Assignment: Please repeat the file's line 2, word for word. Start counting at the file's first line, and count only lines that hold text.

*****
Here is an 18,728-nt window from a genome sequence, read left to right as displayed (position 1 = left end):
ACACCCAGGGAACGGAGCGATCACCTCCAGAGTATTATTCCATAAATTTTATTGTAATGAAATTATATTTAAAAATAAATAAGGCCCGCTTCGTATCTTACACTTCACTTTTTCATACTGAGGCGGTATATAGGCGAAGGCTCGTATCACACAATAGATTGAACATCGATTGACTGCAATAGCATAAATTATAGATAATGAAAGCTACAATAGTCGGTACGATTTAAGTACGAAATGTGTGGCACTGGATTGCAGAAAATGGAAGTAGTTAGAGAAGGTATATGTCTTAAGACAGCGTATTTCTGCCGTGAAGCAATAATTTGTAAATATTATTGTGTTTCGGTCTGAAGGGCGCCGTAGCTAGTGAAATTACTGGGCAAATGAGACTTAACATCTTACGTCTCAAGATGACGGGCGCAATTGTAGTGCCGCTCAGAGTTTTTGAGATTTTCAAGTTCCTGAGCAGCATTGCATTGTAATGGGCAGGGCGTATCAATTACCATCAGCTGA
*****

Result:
ACACCCAGGGAACGGAGCGATCACCTCCAGAGTATTATTCCATAAATTTTATTGTAATGAAATTATATTTAAAAATAAATAAGGCCCGCTTCGTATCTTACACTTCACTTTTTCATACTGAGGCGGTATATAGGCGAAGGCTCGTATCACACAATAGATTGAACATCGATTGACTGCAATAGCATAAATTATAGATAATGAAAGCTACAATAGTCGGTACGATTTAAGTACGAAATGTGTGGCACTGGATTGCAGAAAATGGAAGTAGTTAGAGAAGGTATATGTCTTAAGACAGCGTATTTCTGCCGTGAAGCAATAATTTGTAAATATTATTGTGTTTCGGTCTGAAGGGCGCCGTAGCTAGTGAAATTACTGGGCAAATGAGACTTAACATCTTACGTCTCAAGATGACGGGCGCAATTGTAGTGCCGCTCAGAGTTTTTGAGATTTTCAAGTTCCTGAGCAGCATTGCATTGTAATGGGCAGGGCGTATCAATTACCATCAGCTGA